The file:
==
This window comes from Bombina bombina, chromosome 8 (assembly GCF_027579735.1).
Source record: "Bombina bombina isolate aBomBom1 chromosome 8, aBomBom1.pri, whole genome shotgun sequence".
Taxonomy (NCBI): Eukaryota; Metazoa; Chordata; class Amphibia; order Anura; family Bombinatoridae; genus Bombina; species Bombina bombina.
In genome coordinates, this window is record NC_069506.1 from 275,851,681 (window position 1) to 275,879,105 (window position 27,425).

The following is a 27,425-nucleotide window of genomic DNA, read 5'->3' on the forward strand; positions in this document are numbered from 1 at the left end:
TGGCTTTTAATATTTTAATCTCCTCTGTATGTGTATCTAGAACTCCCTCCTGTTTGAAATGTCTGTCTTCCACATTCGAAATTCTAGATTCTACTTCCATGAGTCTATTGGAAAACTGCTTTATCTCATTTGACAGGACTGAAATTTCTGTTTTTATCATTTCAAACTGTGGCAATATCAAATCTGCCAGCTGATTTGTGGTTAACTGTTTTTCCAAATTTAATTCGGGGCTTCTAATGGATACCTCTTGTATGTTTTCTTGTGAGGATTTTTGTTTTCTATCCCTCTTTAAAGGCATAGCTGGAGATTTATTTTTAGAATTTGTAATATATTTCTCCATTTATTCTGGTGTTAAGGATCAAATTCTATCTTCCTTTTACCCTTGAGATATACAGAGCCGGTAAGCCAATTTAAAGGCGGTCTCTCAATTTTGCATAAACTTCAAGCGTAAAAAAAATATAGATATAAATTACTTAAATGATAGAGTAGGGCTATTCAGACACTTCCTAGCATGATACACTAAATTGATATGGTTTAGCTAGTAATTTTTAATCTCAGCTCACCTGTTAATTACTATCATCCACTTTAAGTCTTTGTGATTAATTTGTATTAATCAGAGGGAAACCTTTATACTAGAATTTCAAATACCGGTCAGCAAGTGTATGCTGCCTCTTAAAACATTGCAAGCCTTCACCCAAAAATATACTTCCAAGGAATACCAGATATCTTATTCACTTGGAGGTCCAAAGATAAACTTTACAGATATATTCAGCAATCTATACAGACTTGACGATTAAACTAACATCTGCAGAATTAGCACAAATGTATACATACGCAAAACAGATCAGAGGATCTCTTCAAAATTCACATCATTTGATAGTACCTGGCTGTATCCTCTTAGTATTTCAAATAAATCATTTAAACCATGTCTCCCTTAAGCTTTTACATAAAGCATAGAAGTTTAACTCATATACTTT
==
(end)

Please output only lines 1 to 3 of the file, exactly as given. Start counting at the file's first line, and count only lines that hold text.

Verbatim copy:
This window comes from Bombina bombina, chromosome 8 (assembly GCF_027579735.1).
Source record: "Bombina bombina isolate aBomBom1 chromosome 8, aBomBom1.pri, whole genome shotgun sequence".
Taxonomy (NCBI): Eukaryota; Metazoa; Chordata; class Amphibia; order Anura; family Bombinatoridae; genus Bombina; species Bombina bombina.